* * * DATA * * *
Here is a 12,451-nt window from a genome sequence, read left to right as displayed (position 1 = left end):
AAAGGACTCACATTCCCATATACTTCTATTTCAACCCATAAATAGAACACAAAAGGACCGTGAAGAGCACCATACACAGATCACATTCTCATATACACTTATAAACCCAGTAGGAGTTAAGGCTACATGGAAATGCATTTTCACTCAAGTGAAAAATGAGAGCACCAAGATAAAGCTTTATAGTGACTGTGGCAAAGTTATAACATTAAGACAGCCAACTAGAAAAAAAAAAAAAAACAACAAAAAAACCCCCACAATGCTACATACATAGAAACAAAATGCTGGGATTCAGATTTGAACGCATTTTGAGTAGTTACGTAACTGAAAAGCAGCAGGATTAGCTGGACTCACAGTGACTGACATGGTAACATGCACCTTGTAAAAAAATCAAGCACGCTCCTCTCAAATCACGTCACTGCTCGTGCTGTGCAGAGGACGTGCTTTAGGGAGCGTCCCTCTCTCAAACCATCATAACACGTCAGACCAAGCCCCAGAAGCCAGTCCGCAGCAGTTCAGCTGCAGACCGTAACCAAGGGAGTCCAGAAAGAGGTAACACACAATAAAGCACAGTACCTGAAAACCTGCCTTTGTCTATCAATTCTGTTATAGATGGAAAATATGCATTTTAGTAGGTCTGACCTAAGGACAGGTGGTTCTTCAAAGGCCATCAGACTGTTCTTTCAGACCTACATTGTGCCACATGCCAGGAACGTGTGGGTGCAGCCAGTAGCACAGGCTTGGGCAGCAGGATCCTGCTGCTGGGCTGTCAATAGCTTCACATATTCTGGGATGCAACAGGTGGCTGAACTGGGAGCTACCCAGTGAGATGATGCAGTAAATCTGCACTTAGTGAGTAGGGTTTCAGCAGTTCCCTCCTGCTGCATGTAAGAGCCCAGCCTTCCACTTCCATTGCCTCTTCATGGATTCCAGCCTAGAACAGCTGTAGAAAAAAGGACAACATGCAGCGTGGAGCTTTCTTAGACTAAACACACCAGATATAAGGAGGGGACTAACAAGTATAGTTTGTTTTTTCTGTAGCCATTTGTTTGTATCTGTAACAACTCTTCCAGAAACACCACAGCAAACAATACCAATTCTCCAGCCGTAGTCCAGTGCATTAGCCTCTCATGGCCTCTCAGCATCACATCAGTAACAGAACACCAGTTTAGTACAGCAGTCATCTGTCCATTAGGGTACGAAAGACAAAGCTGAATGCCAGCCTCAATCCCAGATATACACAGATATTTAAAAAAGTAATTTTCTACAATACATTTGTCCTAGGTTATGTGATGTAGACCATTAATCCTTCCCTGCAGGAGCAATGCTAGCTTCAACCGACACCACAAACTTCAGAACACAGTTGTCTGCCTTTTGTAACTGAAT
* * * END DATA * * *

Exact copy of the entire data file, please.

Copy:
Here is a 12,451-nt window from a genome sequence, read left to right as displayed (position 1 = left end):
AAAGGACTCACATTCCCATATACTTCTATTTCAACCCATAAATAGAACACAAAAGGACCGTGAAGAGCACCATACACAGATCACATTCTCATATACACTTATAAACCCAGTAGGAGTTAAGGCTACATGGAAATGCATTTTCACTCAAGTGAAAAATGAGAGCACCAAGATAAAGCTTTATAGTGACTGTGGCAAAGTTATAACATTAAGACAGCCAACTAGAAAAAAAAAAAAAAACAACAAAAAAACCCCCACAATGCTACATACATAGAAACAAAATGCTGGGATTCAGATTTGAACGCATTTTGAGTAGTTACGTAACTGAAAAGCAGCAGGATTAGCTGGACTCACAGTGACTGACATGGTAACATGCACCTTGTAAAAAAATCAAGCACGCTCCTCTCAAATCACGTCACTGCTCGTGCTGTGCAGAGGACGTGCTTTAGGGAGCGTCCCTCTCTCAAACCATCATAACACGTCAGACCAAGCCCCAGAAGCCAGTCCGCAGCAGTTCAGCTGCAGACCGTAACCAAGGGAGTCCAGAAAGAGGTAACACACAATAAAGCACAGTACCTGAAAACCTGCCTTTGTCTATCAATTCTGTTATAGATGGAAAATATGCATTTTAGTAGGTCTGACCTAAGGACAGGTGGTTCTTCAAAGGCCATCAGACTGTTCTTTCAGACCTACATTGTGCCACATGCCAGGAACGTGTGGGTGCAGCCAGTAGCACAGGCTTGGGCAGCAGGATCCTGCTGCTGGGCTGTCAATAGCTTCACATATTCTGGGATGCAACAGGTGGCTGAACTGGGAGCTACCCAGTGAGATGATGCAGTAAATCTGCACTTAGTGAGTAGGGTTTCAGCAGTTCCCTCCTGCTGCATGTAAGAGCCCAGCCTTCCACTTCCATTGCCTCTTCATGGATTCCAGCCTAGAACAGCTGTAGAAAAAAGGACAACATGCAGCGTGGAGCTTTCTTAGACTAAACACACCAGATATAAGGAGGGGACTAACAAGTATAGTTTGTTTTTTCTGTAGCCATTTGTTTGTATCTGTAACAACTCTTCCAGAAACACCACAGCAAACAATACCAATTCTCCAGCCGTAGTCCAGTGCATTAGCCTCTCATGGCCTCTCAGCATCACATCAGTAACAGAACACCAGTTTAGTACAGCAGTCATCTGTCCATTAGGGTACGAAAGACAAAGCTGAATGCCAGCCTCAATCCCAGATATACACAGATATTTAAAAAAGTAATTTTCTACAATACATTTGTCCTAGGTTATGTGATGTAGACCATTAATCCTTCCCTGCAGGAGCAATGCTAGCTTCAACCGACACCACAAACTTCAGAACACAGTTGTCTGCCTTTTGTAACTGAAT